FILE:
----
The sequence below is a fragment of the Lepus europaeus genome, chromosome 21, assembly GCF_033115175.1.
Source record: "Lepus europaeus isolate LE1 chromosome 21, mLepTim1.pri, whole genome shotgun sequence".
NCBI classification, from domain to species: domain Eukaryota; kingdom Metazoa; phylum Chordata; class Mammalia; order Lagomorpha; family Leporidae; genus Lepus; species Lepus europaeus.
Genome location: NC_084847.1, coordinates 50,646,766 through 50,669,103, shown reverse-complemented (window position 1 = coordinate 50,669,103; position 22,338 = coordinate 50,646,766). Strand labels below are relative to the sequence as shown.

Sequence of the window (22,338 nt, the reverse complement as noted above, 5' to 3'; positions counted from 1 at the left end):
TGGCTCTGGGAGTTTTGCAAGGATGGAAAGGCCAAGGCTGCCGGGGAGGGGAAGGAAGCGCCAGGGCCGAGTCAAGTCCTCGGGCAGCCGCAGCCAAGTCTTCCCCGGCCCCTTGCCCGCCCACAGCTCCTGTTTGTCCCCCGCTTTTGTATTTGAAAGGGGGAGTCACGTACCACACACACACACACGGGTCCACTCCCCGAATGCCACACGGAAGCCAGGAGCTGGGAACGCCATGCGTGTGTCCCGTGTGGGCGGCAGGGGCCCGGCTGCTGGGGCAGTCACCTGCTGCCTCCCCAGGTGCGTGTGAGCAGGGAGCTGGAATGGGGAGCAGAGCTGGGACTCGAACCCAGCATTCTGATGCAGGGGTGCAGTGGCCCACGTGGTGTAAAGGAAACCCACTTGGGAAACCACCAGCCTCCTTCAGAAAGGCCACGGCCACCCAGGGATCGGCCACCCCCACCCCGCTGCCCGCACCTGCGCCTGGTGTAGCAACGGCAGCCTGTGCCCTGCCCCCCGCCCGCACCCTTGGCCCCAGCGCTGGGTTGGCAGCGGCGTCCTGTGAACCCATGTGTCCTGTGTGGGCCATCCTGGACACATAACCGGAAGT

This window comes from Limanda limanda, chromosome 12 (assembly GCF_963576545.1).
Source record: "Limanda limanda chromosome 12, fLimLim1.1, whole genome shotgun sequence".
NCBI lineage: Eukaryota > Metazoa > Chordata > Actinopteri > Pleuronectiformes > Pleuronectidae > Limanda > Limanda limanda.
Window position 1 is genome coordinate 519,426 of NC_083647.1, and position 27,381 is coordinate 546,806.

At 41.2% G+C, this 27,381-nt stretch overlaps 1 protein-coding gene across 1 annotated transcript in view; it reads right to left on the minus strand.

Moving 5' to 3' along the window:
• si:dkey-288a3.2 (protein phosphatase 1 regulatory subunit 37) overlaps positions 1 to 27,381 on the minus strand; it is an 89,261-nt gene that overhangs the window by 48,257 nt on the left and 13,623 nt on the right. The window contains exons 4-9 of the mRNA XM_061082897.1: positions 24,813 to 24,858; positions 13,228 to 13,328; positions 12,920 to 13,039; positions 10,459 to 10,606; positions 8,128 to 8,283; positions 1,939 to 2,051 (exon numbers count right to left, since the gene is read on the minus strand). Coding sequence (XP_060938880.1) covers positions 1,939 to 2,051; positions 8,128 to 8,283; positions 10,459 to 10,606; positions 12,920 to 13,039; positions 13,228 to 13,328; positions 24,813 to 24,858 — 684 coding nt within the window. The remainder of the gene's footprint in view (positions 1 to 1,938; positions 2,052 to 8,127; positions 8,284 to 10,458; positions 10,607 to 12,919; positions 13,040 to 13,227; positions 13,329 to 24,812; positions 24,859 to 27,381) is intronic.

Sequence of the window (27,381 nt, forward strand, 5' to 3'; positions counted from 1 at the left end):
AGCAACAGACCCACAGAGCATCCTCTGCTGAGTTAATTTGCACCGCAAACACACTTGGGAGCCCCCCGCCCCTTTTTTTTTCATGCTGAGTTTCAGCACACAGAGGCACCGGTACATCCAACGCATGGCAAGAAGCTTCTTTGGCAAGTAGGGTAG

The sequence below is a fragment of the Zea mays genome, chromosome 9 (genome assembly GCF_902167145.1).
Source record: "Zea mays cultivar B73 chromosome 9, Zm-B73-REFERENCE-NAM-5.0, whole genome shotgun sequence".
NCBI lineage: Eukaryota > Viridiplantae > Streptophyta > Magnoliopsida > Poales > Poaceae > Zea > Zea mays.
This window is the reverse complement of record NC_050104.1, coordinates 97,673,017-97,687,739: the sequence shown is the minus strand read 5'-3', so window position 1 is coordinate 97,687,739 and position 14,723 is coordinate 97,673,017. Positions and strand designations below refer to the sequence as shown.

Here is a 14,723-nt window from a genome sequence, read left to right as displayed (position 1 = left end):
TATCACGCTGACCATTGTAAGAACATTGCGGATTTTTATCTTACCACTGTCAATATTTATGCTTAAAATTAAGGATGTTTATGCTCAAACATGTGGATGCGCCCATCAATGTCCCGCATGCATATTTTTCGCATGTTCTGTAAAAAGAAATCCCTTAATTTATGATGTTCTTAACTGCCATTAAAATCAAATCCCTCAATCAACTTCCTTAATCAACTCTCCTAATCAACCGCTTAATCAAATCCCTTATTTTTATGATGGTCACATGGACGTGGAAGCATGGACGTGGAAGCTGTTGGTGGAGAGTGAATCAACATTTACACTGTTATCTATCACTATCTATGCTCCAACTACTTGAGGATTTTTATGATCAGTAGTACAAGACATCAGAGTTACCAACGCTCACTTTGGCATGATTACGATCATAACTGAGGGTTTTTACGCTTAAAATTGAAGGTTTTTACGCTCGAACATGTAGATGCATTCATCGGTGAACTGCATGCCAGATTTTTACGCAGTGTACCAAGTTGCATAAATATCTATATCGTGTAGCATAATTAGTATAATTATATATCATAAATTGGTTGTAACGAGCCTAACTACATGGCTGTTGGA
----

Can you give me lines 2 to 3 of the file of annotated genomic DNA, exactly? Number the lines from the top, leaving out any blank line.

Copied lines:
Source record: "Lepus europaeus isolate LE1 chromosome 21, mLepTim1.pri, whole genome shotgun sequence".
NCBI classification, from domain to species: domain Eukaryota; kingdom Metazoa; phylum Chordata; class Mammalia; order Lagomorpha; family Leporidae; genus Lepus; species Lepus europaeus.